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Aaron Vinik, MD, PhD, FCP, MACP, FACE

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The Endocrinology of Aging:

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Endocrinology Today by Aaron Vinik, MD, PhD, FCP, MACP, FACE


A Key to Healthy Longevity

The average lifespan in the 19th century was 32-33 years but now reaches 78-87 years. Not all people age at the same rate or enjoy the same quality of life. Ultimately we are striving for healthful longevity. Endocrine function is critical for growth, development, reproduction, and hormonal regulation, which are areas of focus in the aging process. It is possible to live to be a centenarian and still be active and engaged. Leading a healthy lifestyle is crucial for such healthy aging. The goal is to improve the “healthspan” and not just “lifespan.” Calorie restriction apparently lowers metabolic rate and may increase longevity coupled with strength and balance training without which there is progressive loss of muscle mass.

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Sarcopenia or a low muscle mass leads to poor function (walking speed or grip strength). The prevalence of sarcopenia varies widely depending on the ethnic and socioeconomic group studied, with prevalence estimates of 5 to 13 percent in persons 60 to 70 years of age, and up to 50 percent in those 80 years of age and older. Sarcopenia leads to frailty, disability, hospitalization, nursing home admission and death. Endocrine issues include obesity, diabetes, a fall in testosterone, reduction in vitamin D, growth hormone, and IGF-1. At present the treatment of choice is a combination of resistance exercise and ingestion of leucine enriched essential aminoacid supplements that improve muscle mass, strength and function.

Falls are a major health issue for older adults. One third of people 65 years old or more will fall every year, and if diabetes coexists there is a 17 fold increase likelihood of falling each year leading to adverse events, even death and a $240 billion annual cost. Older persons with type 2 diabetes are at increased risk of falling compared to healthy adults of a similar age. Over 400 factors are associated with fall risk, making identification and targeting of key factors to prevent falls problematic. However, the major risk factors include hypertension, diabetes, pain and polypharmacy. In addition to age and polypharmacy, diabetes-related loss of strength, sensory perception and balance secondary to peripheral neuropathy along with decline in cognitive function lead to increased risk of falling. Specific interventions target strength and balance training, reducing polypharmacy to improve cognitive function, relaxation of diabetes management to avoid hypoglycemia and hypotension and relief of pain. These produce the greatest benefit for reducing falls in older persons with diabetes.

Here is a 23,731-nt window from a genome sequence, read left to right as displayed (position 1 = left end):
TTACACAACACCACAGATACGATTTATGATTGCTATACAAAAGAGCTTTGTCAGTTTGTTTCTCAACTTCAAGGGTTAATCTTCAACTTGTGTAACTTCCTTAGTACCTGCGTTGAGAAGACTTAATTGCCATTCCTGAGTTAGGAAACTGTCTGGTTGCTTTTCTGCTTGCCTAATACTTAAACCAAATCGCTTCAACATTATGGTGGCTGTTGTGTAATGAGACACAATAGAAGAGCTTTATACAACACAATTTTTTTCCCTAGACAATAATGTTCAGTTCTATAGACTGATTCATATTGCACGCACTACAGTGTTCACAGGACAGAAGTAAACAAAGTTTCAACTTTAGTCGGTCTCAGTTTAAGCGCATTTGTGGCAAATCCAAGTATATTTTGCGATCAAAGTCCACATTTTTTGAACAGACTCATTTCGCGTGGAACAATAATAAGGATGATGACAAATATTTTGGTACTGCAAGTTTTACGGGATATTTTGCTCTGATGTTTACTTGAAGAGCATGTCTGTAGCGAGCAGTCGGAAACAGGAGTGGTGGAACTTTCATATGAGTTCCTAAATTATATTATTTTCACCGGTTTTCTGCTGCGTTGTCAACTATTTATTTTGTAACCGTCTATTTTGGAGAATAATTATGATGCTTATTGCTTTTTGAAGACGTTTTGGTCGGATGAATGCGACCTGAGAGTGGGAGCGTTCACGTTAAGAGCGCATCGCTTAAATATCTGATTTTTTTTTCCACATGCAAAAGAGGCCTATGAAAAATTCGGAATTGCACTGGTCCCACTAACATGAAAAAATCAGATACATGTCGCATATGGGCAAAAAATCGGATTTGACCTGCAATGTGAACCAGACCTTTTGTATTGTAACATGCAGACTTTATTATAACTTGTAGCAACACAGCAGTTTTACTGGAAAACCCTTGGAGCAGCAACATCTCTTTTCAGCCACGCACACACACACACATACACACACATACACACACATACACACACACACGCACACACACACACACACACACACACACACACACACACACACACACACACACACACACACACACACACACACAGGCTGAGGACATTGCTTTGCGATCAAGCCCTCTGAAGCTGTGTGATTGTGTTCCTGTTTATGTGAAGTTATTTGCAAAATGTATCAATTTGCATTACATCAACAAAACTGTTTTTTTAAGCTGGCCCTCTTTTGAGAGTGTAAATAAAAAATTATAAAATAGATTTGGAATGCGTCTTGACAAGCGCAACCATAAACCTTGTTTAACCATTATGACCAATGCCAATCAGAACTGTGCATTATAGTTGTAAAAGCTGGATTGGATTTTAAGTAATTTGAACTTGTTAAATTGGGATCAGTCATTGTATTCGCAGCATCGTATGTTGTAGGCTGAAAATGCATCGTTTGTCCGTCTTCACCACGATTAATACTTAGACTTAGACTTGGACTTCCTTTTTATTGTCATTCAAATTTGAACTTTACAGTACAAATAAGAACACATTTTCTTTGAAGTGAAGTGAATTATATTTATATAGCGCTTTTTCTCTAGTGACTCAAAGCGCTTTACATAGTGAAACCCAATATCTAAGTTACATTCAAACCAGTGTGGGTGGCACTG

Given the general association between these variables and falls, being able to identify which measures negatively impact on balance in the elderly with diabetes is a critical step. Moreover, designing specific interventions to target these physiological functions underlying balance and gait control will produce the greatest benefit for reducing falls in older persons with diabetes.

Simple bedside tests to recognize those individuals at risk, what the likely factors are, their motivation to improve their risk and facilitating choices of therapies to reduce the fear of falling are recommended.

Do not go gentle into that good night,
Old age should burn and rave at close of day;
Rage, rage against the dying of the light.
(Dylan Thomas, Botteghe Obscure, 1951)

 In an upcoming issue of the magazine we will address: Osteopenia diagnosis and management in the elderly, male and female gonadal dysfunction and the need for replacement therapy, aging and frailty with the need for modification or management of hyperglycemia, dyslipidemia and hypertension.

Aaron Vinik, MD, PhD, FCP, MACP, FACE
Murray Waitzer Endowed Chair for Diabetes Research
Professor of Medicine, Pathology, Neurobiology
Director of Research and Neuroendocrine Unit
Eastern Virginia Medical School
Strelitz Diabetes Center
Norfolk, VA  23510

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